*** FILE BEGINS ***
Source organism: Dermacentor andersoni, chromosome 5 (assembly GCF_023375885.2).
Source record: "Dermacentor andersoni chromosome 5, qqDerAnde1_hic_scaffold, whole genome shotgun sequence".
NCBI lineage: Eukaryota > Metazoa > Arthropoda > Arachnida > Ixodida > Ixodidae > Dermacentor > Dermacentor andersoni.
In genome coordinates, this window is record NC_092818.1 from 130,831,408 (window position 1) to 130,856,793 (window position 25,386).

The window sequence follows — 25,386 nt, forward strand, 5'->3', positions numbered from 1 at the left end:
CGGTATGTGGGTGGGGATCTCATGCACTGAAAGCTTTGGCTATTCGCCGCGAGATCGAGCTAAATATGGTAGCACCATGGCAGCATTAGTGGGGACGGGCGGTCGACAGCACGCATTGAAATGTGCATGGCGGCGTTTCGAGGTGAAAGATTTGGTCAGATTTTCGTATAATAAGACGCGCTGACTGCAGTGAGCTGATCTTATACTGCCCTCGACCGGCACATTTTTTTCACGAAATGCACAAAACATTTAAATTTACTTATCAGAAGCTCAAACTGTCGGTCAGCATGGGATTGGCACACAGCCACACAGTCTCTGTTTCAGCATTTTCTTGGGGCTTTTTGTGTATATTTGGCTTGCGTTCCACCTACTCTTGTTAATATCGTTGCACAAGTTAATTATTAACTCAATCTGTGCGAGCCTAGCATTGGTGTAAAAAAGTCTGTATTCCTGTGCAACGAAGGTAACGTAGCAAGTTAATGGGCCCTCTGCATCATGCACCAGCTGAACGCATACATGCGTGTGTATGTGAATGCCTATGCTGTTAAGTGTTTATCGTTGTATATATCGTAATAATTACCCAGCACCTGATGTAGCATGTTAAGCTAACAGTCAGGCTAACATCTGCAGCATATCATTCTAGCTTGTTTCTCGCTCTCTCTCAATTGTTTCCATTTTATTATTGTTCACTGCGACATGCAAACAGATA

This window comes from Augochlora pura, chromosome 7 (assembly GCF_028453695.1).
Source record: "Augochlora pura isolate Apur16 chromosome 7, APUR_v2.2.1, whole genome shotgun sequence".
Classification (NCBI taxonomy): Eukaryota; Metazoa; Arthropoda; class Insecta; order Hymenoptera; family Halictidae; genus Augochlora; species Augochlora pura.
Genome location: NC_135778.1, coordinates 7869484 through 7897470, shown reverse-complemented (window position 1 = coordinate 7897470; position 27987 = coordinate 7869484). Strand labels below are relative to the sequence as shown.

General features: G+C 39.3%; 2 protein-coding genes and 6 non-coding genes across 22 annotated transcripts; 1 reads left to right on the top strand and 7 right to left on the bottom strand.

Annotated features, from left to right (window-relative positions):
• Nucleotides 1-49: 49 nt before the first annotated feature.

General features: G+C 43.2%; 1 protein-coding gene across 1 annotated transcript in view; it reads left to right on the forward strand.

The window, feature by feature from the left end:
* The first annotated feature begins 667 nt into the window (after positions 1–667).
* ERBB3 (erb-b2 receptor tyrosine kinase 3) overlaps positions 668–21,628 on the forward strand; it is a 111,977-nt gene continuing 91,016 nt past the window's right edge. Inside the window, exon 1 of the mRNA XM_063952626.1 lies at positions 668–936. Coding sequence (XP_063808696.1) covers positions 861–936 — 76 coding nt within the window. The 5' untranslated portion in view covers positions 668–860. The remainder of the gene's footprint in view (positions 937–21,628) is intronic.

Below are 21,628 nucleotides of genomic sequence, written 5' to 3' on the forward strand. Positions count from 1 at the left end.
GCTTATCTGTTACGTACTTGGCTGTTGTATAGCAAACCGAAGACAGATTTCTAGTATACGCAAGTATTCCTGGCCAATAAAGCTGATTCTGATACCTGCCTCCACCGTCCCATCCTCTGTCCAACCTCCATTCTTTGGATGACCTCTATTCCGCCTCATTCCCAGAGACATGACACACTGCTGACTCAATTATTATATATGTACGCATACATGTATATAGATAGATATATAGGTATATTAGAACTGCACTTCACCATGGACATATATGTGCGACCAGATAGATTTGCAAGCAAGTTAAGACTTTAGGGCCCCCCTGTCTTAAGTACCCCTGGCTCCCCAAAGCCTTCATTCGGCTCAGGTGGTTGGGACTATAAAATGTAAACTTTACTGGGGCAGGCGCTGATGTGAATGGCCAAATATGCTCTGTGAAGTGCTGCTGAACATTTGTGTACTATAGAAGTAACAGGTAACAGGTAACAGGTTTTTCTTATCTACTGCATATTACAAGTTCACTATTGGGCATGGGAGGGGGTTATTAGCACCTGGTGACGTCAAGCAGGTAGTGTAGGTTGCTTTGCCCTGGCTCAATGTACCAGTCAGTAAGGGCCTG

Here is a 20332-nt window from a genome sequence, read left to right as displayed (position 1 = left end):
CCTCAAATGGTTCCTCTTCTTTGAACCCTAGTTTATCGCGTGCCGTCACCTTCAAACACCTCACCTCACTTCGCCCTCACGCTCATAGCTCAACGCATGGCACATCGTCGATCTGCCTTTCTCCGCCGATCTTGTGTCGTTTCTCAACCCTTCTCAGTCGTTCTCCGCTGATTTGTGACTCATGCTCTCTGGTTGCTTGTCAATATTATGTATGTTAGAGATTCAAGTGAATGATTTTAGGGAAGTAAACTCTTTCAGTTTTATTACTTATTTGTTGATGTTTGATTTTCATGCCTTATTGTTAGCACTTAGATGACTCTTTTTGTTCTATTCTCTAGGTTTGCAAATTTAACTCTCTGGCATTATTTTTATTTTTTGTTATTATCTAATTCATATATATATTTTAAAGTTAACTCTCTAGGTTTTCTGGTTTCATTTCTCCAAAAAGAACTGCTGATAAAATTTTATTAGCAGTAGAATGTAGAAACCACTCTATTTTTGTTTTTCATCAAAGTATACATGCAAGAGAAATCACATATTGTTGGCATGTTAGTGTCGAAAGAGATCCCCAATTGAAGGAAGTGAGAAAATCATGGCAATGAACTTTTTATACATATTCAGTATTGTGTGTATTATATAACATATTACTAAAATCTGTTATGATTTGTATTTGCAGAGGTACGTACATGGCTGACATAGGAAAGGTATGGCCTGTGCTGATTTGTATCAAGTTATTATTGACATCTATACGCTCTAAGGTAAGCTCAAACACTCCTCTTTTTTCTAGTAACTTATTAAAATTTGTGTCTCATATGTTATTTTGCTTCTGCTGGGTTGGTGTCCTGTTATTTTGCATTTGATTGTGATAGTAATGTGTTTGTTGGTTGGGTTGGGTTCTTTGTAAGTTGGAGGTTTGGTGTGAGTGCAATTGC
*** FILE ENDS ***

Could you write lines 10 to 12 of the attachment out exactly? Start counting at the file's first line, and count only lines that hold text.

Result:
Genome location: NC_135778.1, coordinates 7869484 through 7897470, shown reverse-complemented (window position 1 = coordinate 7897470; position 27987 = coordinate 7869484). Strand labels below are relative to the sequence as shown.

General features: G+C 39.3%; 2 protein-coding genes and 6 non-coding genes across 22 annotated transcripts; 1 reads left to right on the top strand and 7 right to left on the bottom strand.

Annotated features, from left to right (window-relative positions):